LaMarcus Aldridge has been the anchor of the San Antonio Spurs since the dynastic era of the Big Three ended. In his first four seasons with the Silver and Black, he averaged 20 points, 8.4 rebounds and 1.2 blocks, making the All-Star team in three of the four years.
Wednesday night, Aldridge started the season off just as expected, putting up 22 points to go along with eight rebounds and a couple of blocks. In a less than ideal team performance, Aldridge, along with Dejounte Murray and Bryn Forbes, helped carry the Spurs to a 120-111 victory.
After the recent move the Spurs made to fully guarantee the remaining $24 million in Aldridge’s contract, the question now arises regarding whether it was the best move for the organization. Within that question lies the bigger question: Is LaMarcus Aldridge capable of playing to the standards of his new guaranteed money considering his age?
At 34 years old, the 6-foot-11 veteran has already had to deal with age-related questions at media day this season:
Coming from media that covers a team that held onto Manu Ginobili, Tony Parker, Tim Duncan and David Robinson as long as they did, it’s easy to see why age-related questions would be humorous for him.
The History of the Spurs and Aging Bigs
If extending your playing career is your ultimate goal, Gregg Popovich is the man to go to. One reason Coach Pop has established himself as the greatest coach in NBA history is how much he cares for his players. That whole “load management” craze that every team is suddenly doing now? Yeah, that was him.
David Robinson is just one example of a player still being effective for San Antonio well past his prime. The Admiral began his career at age 24 and averaged 38 minutes per game over his first seven seasons. From age 32 until his retirement at 37, his minutes went down to 30.4 per game, yet his effectiveness still remained high. Robinson made his last All-Star appearance at the age of 35.
Tim Duncan played an average of 36.9 minutes per game for his first 12 seasons until reaching the age of 33, when his minutes would go down to 28.8. Still, the Big Fundamental would average 13.9 points and 8.9 rebounds or better for every season except his last, when he averaged 8.6 and 7.3 before retiring at age 39. Duncan’s last All-Star appearance came in 2014-15 at the age of 38.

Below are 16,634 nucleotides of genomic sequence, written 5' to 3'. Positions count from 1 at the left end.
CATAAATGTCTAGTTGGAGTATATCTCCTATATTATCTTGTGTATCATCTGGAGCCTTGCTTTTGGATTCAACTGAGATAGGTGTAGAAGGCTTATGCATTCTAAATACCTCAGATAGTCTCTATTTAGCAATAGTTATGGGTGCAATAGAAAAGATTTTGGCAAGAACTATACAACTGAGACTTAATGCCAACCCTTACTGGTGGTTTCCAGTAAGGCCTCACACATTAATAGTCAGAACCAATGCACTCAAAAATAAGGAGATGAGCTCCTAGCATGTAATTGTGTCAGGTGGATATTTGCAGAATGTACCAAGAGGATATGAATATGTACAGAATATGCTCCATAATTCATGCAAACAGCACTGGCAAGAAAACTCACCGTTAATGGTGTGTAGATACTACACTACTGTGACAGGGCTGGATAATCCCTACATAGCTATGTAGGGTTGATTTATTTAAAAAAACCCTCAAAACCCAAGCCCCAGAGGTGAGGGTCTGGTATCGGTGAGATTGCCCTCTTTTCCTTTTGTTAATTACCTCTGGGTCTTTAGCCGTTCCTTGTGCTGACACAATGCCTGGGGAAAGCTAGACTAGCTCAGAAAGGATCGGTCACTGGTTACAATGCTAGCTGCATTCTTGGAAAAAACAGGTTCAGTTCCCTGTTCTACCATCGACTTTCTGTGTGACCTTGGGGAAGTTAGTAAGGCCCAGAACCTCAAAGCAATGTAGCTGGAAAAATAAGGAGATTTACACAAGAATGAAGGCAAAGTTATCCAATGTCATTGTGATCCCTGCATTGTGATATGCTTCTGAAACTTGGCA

Should This Trend Be Expected for LaMarcus Aldridge?
Let’s start by stating the obvious: Duncan and Robinson were both once-in-a-generation talents to which most players pale in comparison. Aldridge is a special player, but not at the level of Duncan and Robinson. Still, the history San Antonio has for caring for their stars, from Coach Pop to the training staff, bodes well for Aldridge.
One advantage he has over Duncan and Robinson in regard to career longevity is his style of play. Duncan and Robinson were both inside-out players for the majority of their careers, which led to some injury-plagued seasons.
Aldridge’s bread and butter, conversely, is his midrange game. His turnaround fadeaway is one of the best in the league and greatly limits his contact with opponents. If he can develop his three-point jumper into a reliable weapon, that could further aid his staying power.
All in all, Aldridge has everything working for him when it comes to preserving his body and on-court production. If any slowing down happens over the next year or two, it’s more likely to be a drop in minutes rather than a drop in per-minute production.
Is a precipitous drop in Aldridge’s productivity possible in the next couple of years? Sure. Would I bet on that happening? Absolutely not.